Larijani has had the strong support of many of Iran's most influential clerics, and he stood for election as a representative from the city of Qom, the center of the country's rohaniyat (clerical establishment). The clerics and other conservative groups within the regime also supported the United Front of Principlists, a coalition of conservative parliamentary candidates; with approximately 126 Majles deputies, the United Front is easily the largest group within the Rahrovan-e Velaayat. That support led to the defeat of the neo-conservative Stability Front faction, founded by Ayatollah Mohammad Taghi Mesbah Yazdi, a hardline cleric close to Khamenei. This preference of the rohaniyat for the Rahrovan-e Velaayat, which is capable of challenging Ahmadinejad, cannot be lost on the Supreme Leader.As Majles speaker, Khamenei would have wanted Gholam Ali Haddad Adel, the father-in-law of his son, who was backed by the Stability Front. As speaker in the Seventh Majles, Haddad Adel unhesitatingly implemented all of the his directives. Haddad Adel and his supporters believe that the nezaam (the political system) is defined by the Supreme Leader and any open confrontation by the parliament with Ahmadinejad would be harmful to Khamenei's image. His Stability Front allies include neo-conservatives who are staunch Khamenei supporters, backers of Ahmadinejad's government, and Revolutionary Guard officers who are prepared go to extremes to maintain their grip on power and would, if given the chance, eliminate all of their opponents -- including former president Ali Akbar Hashemi Rafsanjani, the reformists, and even conservatives who have been linked with the "sedition," the regime's catchphrase for the Green Movement. Indeed, the Stability Front disparaged Larijani for his silence during the postelection turmoil in 2009.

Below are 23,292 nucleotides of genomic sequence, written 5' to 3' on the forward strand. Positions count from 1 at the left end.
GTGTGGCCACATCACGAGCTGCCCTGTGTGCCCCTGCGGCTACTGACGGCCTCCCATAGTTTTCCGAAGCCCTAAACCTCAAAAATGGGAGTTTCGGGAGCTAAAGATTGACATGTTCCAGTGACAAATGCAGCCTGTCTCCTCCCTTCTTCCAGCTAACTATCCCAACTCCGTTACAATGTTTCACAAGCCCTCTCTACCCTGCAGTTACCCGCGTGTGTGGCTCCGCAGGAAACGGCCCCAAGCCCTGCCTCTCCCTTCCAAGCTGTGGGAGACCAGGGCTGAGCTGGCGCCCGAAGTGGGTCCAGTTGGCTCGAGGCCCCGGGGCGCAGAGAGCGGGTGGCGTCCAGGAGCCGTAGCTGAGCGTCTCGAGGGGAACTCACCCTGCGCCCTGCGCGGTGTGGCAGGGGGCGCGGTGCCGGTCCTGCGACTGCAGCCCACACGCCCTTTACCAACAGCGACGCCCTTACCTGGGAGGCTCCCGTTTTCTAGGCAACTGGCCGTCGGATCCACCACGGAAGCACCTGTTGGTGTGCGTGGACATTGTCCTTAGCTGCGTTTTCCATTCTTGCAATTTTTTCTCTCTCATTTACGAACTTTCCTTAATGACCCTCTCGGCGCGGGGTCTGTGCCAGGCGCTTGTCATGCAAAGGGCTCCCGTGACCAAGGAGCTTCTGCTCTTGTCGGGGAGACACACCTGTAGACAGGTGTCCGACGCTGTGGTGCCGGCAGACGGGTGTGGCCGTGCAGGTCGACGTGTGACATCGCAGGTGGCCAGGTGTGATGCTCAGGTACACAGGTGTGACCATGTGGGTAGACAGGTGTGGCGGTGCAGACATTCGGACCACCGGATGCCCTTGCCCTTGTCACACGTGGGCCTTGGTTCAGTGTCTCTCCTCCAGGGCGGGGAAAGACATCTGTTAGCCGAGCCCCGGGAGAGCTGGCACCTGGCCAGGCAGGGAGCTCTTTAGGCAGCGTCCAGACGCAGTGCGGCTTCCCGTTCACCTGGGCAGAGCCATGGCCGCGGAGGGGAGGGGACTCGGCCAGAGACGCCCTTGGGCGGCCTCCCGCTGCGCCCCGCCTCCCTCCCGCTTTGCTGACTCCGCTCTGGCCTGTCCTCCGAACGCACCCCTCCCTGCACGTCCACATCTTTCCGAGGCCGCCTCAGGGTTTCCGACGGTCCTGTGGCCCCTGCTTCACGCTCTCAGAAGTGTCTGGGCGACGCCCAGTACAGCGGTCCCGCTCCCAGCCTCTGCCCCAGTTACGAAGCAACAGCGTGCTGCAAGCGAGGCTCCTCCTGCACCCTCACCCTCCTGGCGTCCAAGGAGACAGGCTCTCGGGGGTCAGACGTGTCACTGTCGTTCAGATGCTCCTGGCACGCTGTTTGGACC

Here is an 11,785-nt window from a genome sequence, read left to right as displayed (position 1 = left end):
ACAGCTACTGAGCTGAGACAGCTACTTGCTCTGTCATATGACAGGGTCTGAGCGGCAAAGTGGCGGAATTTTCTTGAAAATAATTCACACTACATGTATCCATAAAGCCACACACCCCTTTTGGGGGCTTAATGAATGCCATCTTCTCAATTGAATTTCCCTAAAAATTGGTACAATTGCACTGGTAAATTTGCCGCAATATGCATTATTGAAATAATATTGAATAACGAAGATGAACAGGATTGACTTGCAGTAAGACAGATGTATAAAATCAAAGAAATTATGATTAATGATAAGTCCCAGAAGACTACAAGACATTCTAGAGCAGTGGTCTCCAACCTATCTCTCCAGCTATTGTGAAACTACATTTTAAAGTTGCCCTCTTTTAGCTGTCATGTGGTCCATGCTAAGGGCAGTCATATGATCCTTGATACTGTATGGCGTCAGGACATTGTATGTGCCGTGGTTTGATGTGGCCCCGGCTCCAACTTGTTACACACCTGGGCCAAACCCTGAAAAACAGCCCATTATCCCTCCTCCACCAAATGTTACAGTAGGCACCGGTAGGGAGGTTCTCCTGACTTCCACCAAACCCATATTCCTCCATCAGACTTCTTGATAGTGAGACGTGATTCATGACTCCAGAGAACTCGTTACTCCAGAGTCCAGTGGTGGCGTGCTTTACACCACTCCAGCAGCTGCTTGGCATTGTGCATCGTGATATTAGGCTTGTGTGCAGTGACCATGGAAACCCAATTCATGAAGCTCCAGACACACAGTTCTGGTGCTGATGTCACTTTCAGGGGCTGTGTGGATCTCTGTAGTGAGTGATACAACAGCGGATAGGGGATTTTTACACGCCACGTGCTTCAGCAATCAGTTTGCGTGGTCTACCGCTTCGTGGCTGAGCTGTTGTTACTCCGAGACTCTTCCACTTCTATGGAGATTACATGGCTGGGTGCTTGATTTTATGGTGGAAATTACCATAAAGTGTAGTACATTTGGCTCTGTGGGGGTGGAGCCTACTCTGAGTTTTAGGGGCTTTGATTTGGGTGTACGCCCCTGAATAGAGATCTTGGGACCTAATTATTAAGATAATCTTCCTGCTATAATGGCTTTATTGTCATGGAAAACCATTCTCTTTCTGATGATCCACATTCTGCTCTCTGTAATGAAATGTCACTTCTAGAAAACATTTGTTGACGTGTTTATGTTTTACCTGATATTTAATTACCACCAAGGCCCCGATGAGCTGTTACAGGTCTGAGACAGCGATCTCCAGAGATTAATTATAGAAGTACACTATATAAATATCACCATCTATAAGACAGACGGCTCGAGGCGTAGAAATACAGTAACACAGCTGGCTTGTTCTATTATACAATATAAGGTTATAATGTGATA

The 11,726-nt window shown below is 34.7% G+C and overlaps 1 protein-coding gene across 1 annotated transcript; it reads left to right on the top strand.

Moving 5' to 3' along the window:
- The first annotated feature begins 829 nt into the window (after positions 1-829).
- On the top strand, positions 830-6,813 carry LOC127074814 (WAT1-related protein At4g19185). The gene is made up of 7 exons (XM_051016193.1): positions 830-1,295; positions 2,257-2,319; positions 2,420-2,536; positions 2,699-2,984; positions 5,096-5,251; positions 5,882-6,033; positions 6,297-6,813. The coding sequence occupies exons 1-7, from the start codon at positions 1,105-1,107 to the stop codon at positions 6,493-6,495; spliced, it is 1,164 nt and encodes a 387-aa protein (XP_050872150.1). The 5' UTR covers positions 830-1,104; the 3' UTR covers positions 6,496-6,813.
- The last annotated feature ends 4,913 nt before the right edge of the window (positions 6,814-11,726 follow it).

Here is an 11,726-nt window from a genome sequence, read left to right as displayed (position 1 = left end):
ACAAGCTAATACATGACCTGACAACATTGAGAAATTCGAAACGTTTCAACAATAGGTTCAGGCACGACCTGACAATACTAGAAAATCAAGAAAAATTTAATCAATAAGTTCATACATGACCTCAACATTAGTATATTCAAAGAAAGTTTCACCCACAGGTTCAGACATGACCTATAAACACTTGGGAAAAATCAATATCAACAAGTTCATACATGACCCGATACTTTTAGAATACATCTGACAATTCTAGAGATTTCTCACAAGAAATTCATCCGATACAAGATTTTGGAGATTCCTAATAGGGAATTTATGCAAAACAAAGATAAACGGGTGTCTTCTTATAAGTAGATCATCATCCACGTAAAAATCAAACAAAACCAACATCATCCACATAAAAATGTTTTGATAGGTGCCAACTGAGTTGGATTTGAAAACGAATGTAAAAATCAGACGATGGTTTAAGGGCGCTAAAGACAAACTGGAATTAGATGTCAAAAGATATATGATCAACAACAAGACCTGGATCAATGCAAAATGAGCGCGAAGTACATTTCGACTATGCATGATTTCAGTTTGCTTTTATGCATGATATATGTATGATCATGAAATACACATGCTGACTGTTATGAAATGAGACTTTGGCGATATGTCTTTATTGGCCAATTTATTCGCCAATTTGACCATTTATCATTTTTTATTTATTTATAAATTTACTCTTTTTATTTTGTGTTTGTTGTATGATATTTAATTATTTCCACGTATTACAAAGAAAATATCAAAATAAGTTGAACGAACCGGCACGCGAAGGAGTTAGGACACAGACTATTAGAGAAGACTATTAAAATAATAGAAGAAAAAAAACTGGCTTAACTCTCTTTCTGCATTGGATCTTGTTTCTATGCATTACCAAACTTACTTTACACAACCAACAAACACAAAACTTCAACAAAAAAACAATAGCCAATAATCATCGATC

Khamenei's support for the Stability Front is its most valuable asset. The faction comprises around two dozen deputies who were on its candidates' list along with those of two other other small groups, Rahpooyan and Isargaran, which joined in supporting Haddad Adel's bid for the speakership. While these two groups have differences with the Stability Front, it is very likely that they will form an ongoing alliance with it in the Ninth Majles, though they will still be greatly outnumbered by the Rahrovan-e Velaayat. Outspoken Tehran representative Ali Motahari will also form a parliamentary faction that may ally with the large number of independent candidates as well as the nine so-called reformists who made it into the Ninth Majles.